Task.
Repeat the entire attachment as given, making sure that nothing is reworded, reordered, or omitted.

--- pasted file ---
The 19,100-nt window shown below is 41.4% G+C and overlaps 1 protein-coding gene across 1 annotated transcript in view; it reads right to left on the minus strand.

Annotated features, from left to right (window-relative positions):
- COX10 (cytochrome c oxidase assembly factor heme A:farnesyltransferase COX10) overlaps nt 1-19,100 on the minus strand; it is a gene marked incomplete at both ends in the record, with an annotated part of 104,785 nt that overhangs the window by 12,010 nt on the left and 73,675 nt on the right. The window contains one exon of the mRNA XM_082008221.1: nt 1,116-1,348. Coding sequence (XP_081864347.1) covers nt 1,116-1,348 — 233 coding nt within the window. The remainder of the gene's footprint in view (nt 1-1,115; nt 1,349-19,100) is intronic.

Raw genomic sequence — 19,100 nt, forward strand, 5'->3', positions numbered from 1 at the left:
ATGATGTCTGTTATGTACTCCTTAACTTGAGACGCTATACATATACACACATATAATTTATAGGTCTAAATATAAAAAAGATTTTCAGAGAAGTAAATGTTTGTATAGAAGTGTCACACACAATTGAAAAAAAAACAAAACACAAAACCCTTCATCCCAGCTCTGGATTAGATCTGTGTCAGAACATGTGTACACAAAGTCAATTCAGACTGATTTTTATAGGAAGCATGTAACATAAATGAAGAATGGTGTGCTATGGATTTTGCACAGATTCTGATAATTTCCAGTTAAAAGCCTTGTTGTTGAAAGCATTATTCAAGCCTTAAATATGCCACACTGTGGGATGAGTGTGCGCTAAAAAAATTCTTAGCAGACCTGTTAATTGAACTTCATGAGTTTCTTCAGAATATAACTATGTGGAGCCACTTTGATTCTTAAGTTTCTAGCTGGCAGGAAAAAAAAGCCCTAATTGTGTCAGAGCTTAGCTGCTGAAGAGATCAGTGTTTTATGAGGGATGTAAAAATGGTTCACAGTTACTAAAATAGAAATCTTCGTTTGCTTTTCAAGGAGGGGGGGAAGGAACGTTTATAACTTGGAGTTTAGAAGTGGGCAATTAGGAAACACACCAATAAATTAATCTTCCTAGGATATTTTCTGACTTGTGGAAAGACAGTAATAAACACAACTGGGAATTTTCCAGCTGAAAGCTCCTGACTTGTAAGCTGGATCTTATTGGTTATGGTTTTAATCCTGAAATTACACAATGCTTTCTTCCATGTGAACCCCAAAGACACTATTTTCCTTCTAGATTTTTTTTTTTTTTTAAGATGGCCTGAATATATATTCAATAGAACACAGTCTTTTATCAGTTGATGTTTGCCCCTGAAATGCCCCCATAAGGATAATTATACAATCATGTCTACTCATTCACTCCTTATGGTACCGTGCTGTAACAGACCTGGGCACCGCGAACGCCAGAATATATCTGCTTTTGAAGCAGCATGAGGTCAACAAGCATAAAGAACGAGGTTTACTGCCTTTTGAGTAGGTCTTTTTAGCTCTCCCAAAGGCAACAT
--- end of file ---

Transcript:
The 19,100-nt window shown below is 41.4% G+C and overlaps 1 protein-coding gene across 1 annotated transcript in view; it reads right to left on the minus strand.

Annotated features, from left to right (window-relative positions):
- COX10 (cytochrome c oxidase assembly factor heme A:farnesyltransferase COX10) overlaps nt 1-19,100 on the minus strand; it is a gene marked incomplete at both ends in the record, with an annotated part of 104,785 nt that overhangs the window by 12,010 nt on the left and 73,675 nt on the right. The window contains one exon of the mRNA XM_082008221.1: nt 1,116-1,348. Coding sequence (XP_081864347.1) covers nt 1,116-1,348 — 233 coding nt within the window. The remainder of the gene's footprint in view (nt 1-1,115; nt 1,349-19,100) is intronic.

Raw genomic sequence — 19,100 nt, forward strand, 5'->3', positions numbered from 1 at the left:
ATGATGTCTGTTATGTACTCCTTAACTTGAGACGCTATACATATACACACATATAATTTATAGGTCTAAATATAAAAAAGATTTTCAGAGAAGTAAATGTTTGTATAGAAGTGTCACACACAATTGAAAAAAAAACAAAACACAAAACCCTTCATCCCAGCTCTGGATTAGATCTGTGTCAGAACATGTGTACACAAAGTCAATTCAGACTGATTTTTATAGGAAGCATGTAACATAAATGAAGAATGGTGTGCTATGGATTTTGCACAGATTCTGATAATTTCCAGTTAAAAGCCTTGTTGTTGAAAGCATTATTCAAGCCTTAAATATGCCACACTGTGGGATGAGTGTGCGCTAAAAAAATTCTTAGCAGACCTGTTAATTGAACTTCATGAGTTTCTTCAGAATATAACTATGTGGAGCCACTTTGATTCTTAAGTTTCTAGCTGGCAGGAAAAAAAAGCCCTAATTGTGTCAGAGCTTAGCTGCTGAAGAGATCAGTGTTTTATGAGGGATGTAAAAATGGTTCACAGTTACTAAAATAGAAATCTTCGTTTGCTTTTCAAGGAGGGGGGGAAGGAACGTTTATAACTTGGAGTTTAGAAGTGGGCAATTAGGAAACACACCAATAAATTAATCTTCCTAGGATATTTTCTGACTTGTGGAAAGACAGTAATAAACACAACTGGGAATTTTCCAGCTGAAAGCTCCTGACTTGTAAGCTGGATCTTATTGGTTATGGTTTTAATCCTGAAATTACACAATGCTTTCTTCCATGTGAACCCCAAAGACACTATTTTCCTTCTAGATTTTTTTTTTTTTTTAAGATGGCCTGAATATATATTCAATAGAACACAGTCTTTTATCAGTTGATGTTTGCCCCTGAAATGCCCCCATAAGGATAATTATACAATCATGTCTACTCATTCACTCCTTATGGTACCGTGCTGTAACAGACCTGGGCACCGCGAACGCCAGAATATATCTGCTTTTGAAGCAGCATGAGGTCAACAAGCATAAAGAACGAGGTTTACTGCCTTTTGAGTAGGTCTTTTTAGCTCTCCCAAAGGCAACAT